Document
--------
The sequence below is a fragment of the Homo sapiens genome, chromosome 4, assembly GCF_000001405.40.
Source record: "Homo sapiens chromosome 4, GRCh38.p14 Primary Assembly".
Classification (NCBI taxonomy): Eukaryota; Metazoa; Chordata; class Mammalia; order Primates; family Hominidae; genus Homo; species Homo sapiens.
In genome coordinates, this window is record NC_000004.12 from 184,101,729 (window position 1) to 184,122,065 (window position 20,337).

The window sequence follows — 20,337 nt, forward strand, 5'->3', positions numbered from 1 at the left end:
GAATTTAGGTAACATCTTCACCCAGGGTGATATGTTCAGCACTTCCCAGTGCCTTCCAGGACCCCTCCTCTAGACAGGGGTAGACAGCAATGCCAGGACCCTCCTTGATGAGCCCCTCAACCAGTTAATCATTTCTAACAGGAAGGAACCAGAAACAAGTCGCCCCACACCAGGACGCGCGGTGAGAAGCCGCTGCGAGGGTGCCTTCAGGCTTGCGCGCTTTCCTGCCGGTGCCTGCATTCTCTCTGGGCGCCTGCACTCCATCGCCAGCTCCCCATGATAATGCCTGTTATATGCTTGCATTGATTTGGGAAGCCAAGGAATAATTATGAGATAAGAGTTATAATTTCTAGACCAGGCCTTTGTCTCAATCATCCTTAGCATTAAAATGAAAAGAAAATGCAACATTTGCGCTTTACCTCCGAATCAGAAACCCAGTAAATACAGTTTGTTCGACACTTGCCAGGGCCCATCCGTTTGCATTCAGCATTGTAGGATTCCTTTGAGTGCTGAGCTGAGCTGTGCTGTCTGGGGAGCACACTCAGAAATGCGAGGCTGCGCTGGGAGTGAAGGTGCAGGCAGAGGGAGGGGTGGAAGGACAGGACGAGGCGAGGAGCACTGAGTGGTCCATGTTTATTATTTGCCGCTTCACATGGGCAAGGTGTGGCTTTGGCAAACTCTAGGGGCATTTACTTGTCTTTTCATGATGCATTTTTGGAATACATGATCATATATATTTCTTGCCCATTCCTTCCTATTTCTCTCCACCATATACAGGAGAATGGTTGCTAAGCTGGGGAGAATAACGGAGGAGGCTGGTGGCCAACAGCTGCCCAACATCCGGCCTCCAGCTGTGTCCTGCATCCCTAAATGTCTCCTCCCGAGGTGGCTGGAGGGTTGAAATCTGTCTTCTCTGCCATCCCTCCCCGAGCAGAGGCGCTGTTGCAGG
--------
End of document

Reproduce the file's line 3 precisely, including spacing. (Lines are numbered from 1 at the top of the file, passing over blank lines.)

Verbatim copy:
Classification (NCBI taxonomy): Eukaryota; Metazoa; Chordata; class Mammalia; order Primates; family Hominidae; genus Homo; species Homo sapiens.